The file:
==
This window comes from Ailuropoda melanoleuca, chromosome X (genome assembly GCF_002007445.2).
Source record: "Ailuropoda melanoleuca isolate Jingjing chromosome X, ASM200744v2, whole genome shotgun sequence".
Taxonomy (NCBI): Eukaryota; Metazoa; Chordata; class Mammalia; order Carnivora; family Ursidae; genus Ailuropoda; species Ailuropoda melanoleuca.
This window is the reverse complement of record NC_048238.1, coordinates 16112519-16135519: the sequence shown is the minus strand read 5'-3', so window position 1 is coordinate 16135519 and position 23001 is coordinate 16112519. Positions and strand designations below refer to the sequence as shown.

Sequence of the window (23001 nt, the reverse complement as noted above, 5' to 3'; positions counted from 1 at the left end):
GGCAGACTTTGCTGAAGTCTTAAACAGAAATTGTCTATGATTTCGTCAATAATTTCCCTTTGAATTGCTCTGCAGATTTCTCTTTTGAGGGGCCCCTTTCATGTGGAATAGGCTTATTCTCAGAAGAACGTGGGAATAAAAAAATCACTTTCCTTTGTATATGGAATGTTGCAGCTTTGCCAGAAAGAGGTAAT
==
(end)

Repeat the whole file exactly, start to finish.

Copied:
This window comes from Ailuropoda melanoleuca, chromosome X (genome assembly GCF_002007445.2).
Source record: "Ailuropoda melanoleuca isolate Jingjing chromosome X, ASM200744v2, whole genome shotgun sequence".
Taxonomy (NCBI): Eukaryota; Metazoa; Chordata; class Mammalia; order Carnivora; family Ursidae; genus Ailuropoda; species Ailuropoda melanoleuca.
This window is the reverse complement of record NC_048238.1, coordinates 16112519-16135519: the sequence shown is the minus strand read 5'-3', so window position 1 is coordinate 16135519 and position 23001 is coordinate 16112519. Positions and strand designations below refer to the sequence as shown.

Sequence of the window (23001 nt, the reverse complement as noted above, 5' to 3'; positions counted from 1 at the left end):
GGCAGACTTTGCTGAAGTCTTAAACAGAAATTGTCTATGATTTCGTCAATAATTTCCCTTTGAATTGCTCTGCAGATTTCTCTTTTGAGGGGCCCCTTTCATGTGGAATAGGCTTATTCTCAGAAGAACGTGGGAATAAAAAAATCACTTTCCTTTGTATATGGAATGTTGCAGCTTTGCCAGAAAGAGGTAAT